Close To Perfect Pocket E Mail
Faithful readers know that I have long been on a quest for the perfect mobile E-mail reader. It would be wireless, small, and able to send and receive mail easily and comfortably. Perfection remains elusive, but it's getting closer, courtesy of a Waterloo (Ont.) startup called Research in Motion (www.rim.net).
The $359 RIM Inter@ctive Pager 950 is a five-ounce unit small enough to be worn comfortably on a belt or slipped into a pocket or purse. It has a readable six-line display and a tiny but cleverly designed keyboard that lets you use your thumbs. I wouldn't write a novel with it, but after trying several versions on trips and around town, I found the pager surprisingly handy for keeping up with urgent mail and dashing off short messages. Its nearest rival, Motorola's PageWriter 2000, is much bulkier, with a poorly laid-out keyboard and other factors that make it harder to use despite being bigger.
ACTION-PACKED. The RIM is an interesting piece of hardware. But a lot of its appeal lies in the varied and growing services it offers. It operates on a BellSouth Wireless Data network or the Cantel AT&T network in Canada. BellSouth (www.bellsouthwd.com) offers basic service--E-mail and two-way paging--starting at $24.95 a month.
GoAmerica Communications (www.goamerica.com) adds Web browsing at prices ranging from $9.95 a month for 25,000 bytes--maybe 100 short E-mail messages--to $59.95 for unlimited service. The six-line display won't do for most Web pages, but GoAmerica lets you browse specially formatted pages that offer news, weather, market data, and travel information.
Other vendors' versions of the pager provide more specialized services. Mobeo (www.mobeo.com) lets you type in codes for a variety of financial instruments and comes back in a minute or so with real-time price quotes. You can also build a list of stock issues and then get a quote just by clicking on an item. Mobeo's service starts at $59.95 a month. Discount broker Muriel Siebert & Co. even allows wireless trading over a RIM pager.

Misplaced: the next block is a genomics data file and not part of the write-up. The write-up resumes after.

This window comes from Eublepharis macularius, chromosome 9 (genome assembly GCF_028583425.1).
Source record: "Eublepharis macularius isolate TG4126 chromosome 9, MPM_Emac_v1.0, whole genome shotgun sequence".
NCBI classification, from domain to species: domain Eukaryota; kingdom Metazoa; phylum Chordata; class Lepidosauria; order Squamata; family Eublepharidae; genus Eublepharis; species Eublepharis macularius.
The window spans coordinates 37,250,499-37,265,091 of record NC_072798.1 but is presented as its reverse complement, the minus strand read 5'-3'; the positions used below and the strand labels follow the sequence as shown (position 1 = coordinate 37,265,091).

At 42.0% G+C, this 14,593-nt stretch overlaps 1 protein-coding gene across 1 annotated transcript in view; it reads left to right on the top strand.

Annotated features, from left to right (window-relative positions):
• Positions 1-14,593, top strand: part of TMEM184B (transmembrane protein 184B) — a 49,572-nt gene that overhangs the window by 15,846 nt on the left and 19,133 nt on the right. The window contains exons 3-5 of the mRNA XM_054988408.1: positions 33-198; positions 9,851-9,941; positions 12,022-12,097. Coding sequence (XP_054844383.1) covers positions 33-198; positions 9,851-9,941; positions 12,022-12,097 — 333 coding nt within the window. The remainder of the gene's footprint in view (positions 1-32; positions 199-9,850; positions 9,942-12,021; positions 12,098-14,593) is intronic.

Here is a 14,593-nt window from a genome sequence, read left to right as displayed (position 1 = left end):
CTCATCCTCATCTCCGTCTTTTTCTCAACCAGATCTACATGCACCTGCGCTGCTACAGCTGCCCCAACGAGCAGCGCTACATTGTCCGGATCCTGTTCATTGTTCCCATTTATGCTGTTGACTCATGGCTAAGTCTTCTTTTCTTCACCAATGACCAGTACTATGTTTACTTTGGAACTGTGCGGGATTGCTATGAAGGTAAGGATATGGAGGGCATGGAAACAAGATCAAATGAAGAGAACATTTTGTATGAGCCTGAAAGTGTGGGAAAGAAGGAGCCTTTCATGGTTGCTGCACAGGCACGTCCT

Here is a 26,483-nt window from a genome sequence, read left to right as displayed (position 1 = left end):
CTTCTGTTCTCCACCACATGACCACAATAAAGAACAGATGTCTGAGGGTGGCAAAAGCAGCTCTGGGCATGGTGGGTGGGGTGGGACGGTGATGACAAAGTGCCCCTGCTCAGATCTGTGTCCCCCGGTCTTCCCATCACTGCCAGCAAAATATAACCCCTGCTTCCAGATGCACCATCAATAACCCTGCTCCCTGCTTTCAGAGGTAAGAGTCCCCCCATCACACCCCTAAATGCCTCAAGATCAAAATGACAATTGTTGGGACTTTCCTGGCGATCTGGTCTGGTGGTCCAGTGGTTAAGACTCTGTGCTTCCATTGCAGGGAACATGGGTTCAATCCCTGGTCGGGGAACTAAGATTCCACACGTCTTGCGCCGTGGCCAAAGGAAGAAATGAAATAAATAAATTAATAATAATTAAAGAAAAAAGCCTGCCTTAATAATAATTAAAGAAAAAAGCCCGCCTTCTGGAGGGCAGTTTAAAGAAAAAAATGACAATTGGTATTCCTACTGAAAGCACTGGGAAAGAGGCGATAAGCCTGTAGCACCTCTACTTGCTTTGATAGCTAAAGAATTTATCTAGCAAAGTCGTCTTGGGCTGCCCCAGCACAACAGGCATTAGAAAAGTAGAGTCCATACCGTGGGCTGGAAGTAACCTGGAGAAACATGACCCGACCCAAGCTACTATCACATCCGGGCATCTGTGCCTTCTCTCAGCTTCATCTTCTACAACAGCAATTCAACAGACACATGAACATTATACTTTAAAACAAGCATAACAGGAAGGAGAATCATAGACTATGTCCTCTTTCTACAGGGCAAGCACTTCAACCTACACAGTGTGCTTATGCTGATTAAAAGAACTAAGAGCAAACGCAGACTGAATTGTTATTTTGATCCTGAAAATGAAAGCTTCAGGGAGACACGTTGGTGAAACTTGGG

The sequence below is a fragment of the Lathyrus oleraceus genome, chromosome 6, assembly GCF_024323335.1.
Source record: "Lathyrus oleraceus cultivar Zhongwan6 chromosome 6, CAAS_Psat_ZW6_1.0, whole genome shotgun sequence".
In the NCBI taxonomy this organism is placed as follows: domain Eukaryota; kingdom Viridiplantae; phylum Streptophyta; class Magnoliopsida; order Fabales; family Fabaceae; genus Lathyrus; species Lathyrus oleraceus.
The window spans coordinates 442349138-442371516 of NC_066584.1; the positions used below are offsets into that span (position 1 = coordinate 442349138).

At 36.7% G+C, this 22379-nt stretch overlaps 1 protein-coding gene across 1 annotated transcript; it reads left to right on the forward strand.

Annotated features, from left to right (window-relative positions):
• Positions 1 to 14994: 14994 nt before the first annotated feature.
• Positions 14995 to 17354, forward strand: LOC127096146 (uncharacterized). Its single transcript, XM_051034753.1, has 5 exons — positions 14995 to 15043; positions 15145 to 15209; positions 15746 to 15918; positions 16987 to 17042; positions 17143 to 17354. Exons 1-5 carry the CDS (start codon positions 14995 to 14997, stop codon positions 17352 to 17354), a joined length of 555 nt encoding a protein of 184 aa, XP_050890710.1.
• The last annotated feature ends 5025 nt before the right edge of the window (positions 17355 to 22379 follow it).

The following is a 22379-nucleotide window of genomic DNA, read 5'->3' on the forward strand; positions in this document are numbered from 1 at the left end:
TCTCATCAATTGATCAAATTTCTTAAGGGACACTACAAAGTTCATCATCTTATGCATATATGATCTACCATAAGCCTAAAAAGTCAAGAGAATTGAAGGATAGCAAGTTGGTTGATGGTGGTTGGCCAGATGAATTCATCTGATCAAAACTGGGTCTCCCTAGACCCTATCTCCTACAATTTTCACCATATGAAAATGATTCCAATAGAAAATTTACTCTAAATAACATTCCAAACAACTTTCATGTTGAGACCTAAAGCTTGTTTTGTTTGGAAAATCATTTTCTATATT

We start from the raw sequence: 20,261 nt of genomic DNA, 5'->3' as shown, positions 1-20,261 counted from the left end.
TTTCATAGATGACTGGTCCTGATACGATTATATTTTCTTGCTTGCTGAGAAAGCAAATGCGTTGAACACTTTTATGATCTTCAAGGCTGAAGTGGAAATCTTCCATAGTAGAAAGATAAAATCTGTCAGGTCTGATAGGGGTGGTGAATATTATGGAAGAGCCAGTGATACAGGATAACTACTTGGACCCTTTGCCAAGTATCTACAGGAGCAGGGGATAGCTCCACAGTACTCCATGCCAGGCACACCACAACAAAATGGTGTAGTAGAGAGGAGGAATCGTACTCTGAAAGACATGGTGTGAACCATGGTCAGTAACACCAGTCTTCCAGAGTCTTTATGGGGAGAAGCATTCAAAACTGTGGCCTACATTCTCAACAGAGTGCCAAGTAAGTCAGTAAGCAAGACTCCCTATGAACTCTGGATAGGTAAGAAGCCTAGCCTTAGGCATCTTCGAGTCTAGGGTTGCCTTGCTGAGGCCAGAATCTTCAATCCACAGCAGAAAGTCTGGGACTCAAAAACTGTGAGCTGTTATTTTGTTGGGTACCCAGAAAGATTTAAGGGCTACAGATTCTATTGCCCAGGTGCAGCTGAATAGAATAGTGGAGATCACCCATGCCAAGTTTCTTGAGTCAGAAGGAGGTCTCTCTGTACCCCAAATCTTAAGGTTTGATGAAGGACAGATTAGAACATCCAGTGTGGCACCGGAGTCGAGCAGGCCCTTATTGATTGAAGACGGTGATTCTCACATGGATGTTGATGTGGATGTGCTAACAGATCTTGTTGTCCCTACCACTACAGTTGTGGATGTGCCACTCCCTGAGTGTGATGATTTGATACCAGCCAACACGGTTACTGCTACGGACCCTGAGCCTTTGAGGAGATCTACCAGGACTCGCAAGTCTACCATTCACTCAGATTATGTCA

Wynd Communications (www.wynd.com), a company that nearly went under trying to provide conventional wireless E-mail over the same BellSouth network, has tuned the RIM pager to provide mobile communications to the deaf and others who can't use a telephone. Wynd links a pager to a teletypewriter (TTY) for the deaf or provides text-to-speech service to a regular phone, in addition to regular E-mail. Its service starts at $24.95 a month, plus 35 cents per TTY or text-to-voice message.
Probably the approach with the most appeal to the typical mobile executive is RIM's own BlackBerry service. One of the hassles of most wireless mail systems is that you must either have correspondents send mail to a special address, such as email@example.com, or you must arrange to have mail forwarded from your regular account. For users of Microsoft Exchange mail, BlackBerry is integrated into the mail server, which takes the messages sent to your regular address, reformats them for the small display, and forwards them. All traffic between the pager and server is encrypted for security.
One feature makes BlackBerry particularly useful: You can set up rules that control what messages are forwarded, so you receive only the important ones, with the junk left behind. For example, I had only messages on which I was the primary addressee sent to the pager. That eliminated all of my mailing-list traffic while ensuring that the most important mail--messages that required my action--got through.
SUBURBAN STATIC. The versatile BlackBerry pager also lets you synchronize your desktop address book and calendar with the pager, which gives it much of the functionality of a Palm. A BlackBerry pager with a sync cradle costs $399, plus $39.99 a month for unlimited service.
The RIM Inter@ctive Pager isn't quite my ideal E-mail companion. Although wireless communications are generally good in big metropolitan areas, they can get sketchy in the outer suburbs. Battery life is a concern, too, with the single AA cell likely to need replacement within a couple weeks of heavy use. But this is the first wireless E-mail device that I've found to be practical enough that I really want to carry it around.
The RIM may get a run for its money from 3Com Corp.'s forthcoming Palm VII, which offers similar wireless Web-browsing services and even operates over the same network. But for now, particularly if you are a Microsoft Exchange user, the BlackBerry version of the RIM Inter@ctive Pager is the hottest wireless game around.
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